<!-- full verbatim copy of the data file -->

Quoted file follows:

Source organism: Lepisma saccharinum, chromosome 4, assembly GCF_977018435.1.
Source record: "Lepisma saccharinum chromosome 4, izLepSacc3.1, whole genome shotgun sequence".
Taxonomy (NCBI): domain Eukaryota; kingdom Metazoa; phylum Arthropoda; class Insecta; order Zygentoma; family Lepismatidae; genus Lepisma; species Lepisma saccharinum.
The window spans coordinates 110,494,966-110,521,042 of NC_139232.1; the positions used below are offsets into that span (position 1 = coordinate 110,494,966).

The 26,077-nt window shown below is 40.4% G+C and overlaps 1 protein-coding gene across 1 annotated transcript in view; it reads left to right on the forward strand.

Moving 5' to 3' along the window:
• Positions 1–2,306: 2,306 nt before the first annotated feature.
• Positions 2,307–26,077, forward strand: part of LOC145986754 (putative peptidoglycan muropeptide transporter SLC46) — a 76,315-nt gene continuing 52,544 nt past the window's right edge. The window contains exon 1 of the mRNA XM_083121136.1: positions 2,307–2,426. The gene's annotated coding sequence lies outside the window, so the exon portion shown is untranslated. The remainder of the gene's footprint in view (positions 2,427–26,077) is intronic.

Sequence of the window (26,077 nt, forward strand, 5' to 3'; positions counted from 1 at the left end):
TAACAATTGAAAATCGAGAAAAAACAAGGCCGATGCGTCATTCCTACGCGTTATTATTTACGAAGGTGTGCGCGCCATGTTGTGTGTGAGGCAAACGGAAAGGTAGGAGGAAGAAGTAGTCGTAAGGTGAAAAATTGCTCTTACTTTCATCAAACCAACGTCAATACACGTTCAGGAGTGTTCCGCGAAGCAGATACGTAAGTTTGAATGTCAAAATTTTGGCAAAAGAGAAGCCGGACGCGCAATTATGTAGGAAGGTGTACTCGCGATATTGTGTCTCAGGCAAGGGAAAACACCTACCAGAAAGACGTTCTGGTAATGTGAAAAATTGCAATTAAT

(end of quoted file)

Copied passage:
Source organism: Lepisma saccharinum, chromosome 4, assembly GCF_977018435.1.
Source record: "Lepisma saccharinum chromosome 4, izLepSacc3.1, whole genome shotgun sequence".
Taxonomy (NCBI): domain Eukaryota; kingdom Metazoa; phylum Arthropoda; class Insecta; order Zygentoma; family Lepismatidae; genus Lepisma; species Lepisma saccharinum.
The window spans coordinates 110,494,966-110,521,042 of NC_139232.1; the positions used below are offsets into that span (position 1 = coordinate 110,494,966).

The 26,077-nt window shown below is 40.4% G+C and overlaps 1 protein-coding gene across 1 annotated transcript in view; it reads left to right on the forward strand.

Moving 5' to 3' along the window:
• Positions 1–2,306: 2,306 nt before the first annotated feature.
• Positions 2,307–26,077, forward strand: part of LOC145986754 (putative peptidoglycan muropeptide transporter SLC46) — a 76,315-nt gene continuing 52,544 nt past the window's right edge. The window contains exon 1 of the mRNA XM_083121136.1: positions 2,307–2,426. The gene's annotated coding sequence lies outside the window, so the exon portion shown is untranslated. The remainder of the gene's footprint in view (positions 2,427–26,077) is intronic.

Sequence of the window (26,077 nt, forward strand, 5' to 3'; positions counted from 1 at the left end):
TAACAATTGAAAATCGAGAAAAAACAAGGCCGATGCGTCATTCCTACGCGTTATTATTTACGAAGGTGTGCGCGCCATGTTGTGTGTGAGGCAAACGGAAAGGTAGGAGGAAGAAGTAGTCGTAAGGTGAAAAATTGCTCTTACTTTCATCAAACCAACGTCAATACACGTTCAGGAGTGTTCCGCGAAGCAGATACGTAAGTTTGAATGTCAAAATTTTGGCAAAAGAGAAGCCGGACGCGCAATTATGTAGGAAGGTGTACTCGCGATATTGTGTCTCAGGCAAGGGAAAACACCTACCAGAAAGACGTTCTGGTAATGTGAAAAATTGCAATTAAT